39. 39. Physics, 6th Edition *5-18. Find the resultant torque about axis B in Fig. 5-15. Fx = 160 cos 400; Fy = 160 sin 400 B 160 N 80 N 20 cm Fy 60 cm 400  = – (123 N)(0.2 m) + (103 N)(0.6 m) = 37.2 N m Fx Equilibrium 5-19. A uniform meter stick is balanced at its midpoint with a single support. A 60-N weight is suspended at the 30 cm mark. At what point must a 40-N weight be hung to balance the system? 20 cm (The 60-N weight is 20 cm from the axis)  = 0; (60 N)(20 cm) – (40 N)x = 0 40 x = 1200 N cm or x 60 N 40 N x = 30 cm: The weight must be hung at the 80-cm mark. 5-20. Weights of 10 N, 20 N, and 30 N are placed on a meterstick at the 20 cm, 40 cm, and 60 cm marks, respectively. The meterstick is balanced by a single support at its midpoint. At what point may a 5-N weight be attached to produce equilibrium. 10 cm 30 cm  = (10 N)(30 cm) + (20 N)(10 cm) x 20 N 30 N – (30 N)(10 cm) – (5 N) x = 0 5 x = (300 + 200 –300) or 10 N x = 40 cm 5N The 5-N weight must be placed at the 90-cm mark 5-21. An 8-m board of negligible weight is supported at a point 2 m from the right end where a 50-N weight is attached. What downward force at the must be exerted at the left end to produce equilibrium? F 6m F (6 m) – (50 N)(2 m) = 0 6 F = 100 N m or F = 16.7 N 2m 50 N 39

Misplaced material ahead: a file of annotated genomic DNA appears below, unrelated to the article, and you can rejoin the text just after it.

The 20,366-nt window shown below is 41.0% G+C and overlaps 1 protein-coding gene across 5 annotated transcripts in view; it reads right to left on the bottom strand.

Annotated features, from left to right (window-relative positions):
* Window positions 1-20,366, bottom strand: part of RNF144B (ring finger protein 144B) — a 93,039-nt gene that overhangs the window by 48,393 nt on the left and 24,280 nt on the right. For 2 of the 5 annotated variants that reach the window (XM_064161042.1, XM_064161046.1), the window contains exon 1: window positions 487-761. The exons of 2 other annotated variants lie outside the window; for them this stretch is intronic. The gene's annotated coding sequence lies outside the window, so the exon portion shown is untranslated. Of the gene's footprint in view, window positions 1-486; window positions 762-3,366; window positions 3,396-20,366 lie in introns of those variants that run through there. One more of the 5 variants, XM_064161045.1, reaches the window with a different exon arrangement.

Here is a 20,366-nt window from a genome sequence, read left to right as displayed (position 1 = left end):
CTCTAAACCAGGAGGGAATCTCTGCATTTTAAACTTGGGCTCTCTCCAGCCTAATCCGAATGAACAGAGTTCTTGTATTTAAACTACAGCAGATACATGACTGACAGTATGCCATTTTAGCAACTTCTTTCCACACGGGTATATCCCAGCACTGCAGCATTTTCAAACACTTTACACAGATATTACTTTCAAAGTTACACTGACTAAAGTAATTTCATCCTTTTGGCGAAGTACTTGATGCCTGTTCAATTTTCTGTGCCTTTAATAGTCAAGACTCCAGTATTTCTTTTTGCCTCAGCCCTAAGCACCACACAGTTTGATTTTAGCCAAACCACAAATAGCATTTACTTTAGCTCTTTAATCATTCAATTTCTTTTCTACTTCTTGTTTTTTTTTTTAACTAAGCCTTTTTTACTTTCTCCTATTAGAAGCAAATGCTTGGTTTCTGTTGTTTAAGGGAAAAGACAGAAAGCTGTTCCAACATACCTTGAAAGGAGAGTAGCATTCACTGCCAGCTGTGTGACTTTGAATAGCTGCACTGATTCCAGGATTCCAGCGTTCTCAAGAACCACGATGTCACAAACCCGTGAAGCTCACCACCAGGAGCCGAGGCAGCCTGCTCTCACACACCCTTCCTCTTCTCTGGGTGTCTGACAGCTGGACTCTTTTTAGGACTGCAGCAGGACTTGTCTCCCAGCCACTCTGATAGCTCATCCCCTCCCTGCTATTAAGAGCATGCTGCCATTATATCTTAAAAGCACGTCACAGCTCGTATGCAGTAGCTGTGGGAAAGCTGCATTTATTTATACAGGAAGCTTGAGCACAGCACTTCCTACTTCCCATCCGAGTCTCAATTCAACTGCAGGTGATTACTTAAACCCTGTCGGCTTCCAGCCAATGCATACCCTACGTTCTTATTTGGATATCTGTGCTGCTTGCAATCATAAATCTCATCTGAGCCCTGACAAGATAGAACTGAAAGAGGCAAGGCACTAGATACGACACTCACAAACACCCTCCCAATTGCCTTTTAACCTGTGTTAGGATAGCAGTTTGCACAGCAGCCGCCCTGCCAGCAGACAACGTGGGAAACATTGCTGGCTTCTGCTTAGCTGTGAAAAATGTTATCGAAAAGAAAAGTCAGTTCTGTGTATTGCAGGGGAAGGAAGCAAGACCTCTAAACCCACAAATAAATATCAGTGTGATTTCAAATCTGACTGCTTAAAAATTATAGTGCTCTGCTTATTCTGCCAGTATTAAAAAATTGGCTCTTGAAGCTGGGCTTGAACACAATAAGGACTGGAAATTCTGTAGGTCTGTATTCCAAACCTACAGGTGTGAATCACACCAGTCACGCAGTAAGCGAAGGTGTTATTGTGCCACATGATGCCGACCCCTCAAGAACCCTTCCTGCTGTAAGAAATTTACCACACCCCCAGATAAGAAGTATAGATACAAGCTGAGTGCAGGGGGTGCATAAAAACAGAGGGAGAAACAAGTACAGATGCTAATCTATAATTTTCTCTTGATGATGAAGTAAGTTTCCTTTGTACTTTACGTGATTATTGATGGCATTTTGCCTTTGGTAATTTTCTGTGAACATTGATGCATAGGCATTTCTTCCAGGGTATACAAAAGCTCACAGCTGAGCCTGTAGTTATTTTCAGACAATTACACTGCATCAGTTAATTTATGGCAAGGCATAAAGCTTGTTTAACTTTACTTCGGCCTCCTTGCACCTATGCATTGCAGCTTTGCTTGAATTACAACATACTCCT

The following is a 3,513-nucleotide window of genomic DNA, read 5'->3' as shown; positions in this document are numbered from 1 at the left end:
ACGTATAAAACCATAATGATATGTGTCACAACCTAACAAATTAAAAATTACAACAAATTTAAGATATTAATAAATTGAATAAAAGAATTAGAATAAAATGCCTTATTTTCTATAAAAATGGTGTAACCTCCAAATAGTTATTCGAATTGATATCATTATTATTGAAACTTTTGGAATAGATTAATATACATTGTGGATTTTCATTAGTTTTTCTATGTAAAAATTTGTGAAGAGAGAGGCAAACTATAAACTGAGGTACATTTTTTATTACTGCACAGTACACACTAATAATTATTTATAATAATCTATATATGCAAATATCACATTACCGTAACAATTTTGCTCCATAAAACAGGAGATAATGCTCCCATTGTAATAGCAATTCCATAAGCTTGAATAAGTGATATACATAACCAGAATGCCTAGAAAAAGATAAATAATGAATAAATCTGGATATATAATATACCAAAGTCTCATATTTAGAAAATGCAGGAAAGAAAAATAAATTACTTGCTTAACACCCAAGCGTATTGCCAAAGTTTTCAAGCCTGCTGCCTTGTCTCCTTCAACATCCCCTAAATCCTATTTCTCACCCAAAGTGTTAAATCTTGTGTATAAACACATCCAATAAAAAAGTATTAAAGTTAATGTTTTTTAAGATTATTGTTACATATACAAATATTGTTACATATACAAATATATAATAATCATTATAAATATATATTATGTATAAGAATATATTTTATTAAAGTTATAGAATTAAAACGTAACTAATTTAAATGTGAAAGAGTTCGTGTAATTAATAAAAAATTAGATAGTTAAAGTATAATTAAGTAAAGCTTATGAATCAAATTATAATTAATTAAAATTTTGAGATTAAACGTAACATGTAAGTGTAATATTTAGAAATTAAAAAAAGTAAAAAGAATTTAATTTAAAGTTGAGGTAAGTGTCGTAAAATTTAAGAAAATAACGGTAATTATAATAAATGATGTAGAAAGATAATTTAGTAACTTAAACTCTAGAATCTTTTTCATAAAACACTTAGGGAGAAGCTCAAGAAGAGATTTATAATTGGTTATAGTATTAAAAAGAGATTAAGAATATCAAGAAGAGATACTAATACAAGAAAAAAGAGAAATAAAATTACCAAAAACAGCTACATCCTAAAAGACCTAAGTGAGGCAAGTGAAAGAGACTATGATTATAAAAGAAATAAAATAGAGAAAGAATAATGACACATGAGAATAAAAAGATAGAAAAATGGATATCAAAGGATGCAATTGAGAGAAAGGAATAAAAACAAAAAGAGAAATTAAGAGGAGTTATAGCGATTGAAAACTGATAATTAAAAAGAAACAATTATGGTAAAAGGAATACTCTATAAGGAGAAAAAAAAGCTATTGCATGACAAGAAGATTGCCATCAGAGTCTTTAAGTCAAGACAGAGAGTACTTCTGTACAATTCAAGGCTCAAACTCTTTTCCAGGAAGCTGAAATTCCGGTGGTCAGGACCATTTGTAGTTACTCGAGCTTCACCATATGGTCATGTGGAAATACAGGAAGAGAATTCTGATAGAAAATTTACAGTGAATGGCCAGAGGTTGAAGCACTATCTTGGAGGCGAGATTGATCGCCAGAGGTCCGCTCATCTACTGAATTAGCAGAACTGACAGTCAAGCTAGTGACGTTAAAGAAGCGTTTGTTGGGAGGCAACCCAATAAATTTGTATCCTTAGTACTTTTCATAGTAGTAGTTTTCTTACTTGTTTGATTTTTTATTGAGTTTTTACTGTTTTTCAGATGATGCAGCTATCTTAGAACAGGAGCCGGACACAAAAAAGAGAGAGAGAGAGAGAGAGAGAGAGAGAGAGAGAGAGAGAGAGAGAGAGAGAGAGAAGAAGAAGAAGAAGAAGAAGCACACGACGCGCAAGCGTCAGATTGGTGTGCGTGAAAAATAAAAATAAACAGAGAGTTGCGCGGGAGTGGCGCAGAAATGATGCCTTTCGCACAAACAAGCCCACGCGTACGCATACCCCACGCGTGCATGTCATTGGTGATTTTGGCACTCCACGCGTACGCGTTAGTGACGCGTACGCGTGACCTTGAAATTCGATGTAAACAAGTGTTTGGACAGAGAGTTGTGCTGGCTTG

40. 40. Physics, 6th Edition 5-22. A 4-m pole is supported at each end by hunters carrying an 800-N deer which is hung at a point 1.5 m from the left end. What are the upward forces required by each hunter?  = A (0) – (800 N)(1.5 m) + B (4.0 m) = 0 4B = 1200 N or B = 300 N Fy = A + B – 800 lb = 0; A 1.5 m B 2.5 m Axis 800 N A = 500 N 5-23. Assume that the bar in Fig. 5-16 is of negligible weight. Find the forces F and A provided the system is in equilibrium. F  = (80 N)(1.20 m) – F (0.90 m) = 0; F = 107 N 30 cm Fy = F – A – 80 N = 0; A = 107 N – 80 N = 26.7 N Axis 80 N F = 107 N, 90 cm A A = 26.7 N 5-24. For equilibrium, what are the forces F1 and F2 in Fig. 5-17. (Neglect weight of bar.) F1  = (90 lb)(5 ft) – F2 (4 ft) – (20 lb)(5 ft) = 0; 4 ft 5 ft F2 = 87.5 lb Fy = F1 – F2 – 20 lb – 90 lb = 0 F1 = F2 +110 lb = 87.5 lb + 110 lb, F1 = 198 lb Axis 1 ft F2 90 lb 20 lb 5-25. Consider the light bar supported as shown in Fig. 5-18. What are the forces exerted by the B A supports A and B?  = B (11 m) – (60 N)(3 m) – (40 N)( 9 m) = 0; B = 49.1 N Fy = A + B – 40 N – 60 N = 0 A = 100 N – B = 100 N – 49.1 N; 2m 6m 3m Axis 60 N 40 N B = 50.9 N 5-26. A V-belt is wrapped around a pulley 16 in. in diameter. If a resultant torque of 4 lb ft is required, what force must be applied along the belt? R = ½(16 in.) = 8 in. R = (8/12 ft) = 0.667 ft F (0.667 ft) = 4 lb ft; F = 6.00 lb 40 F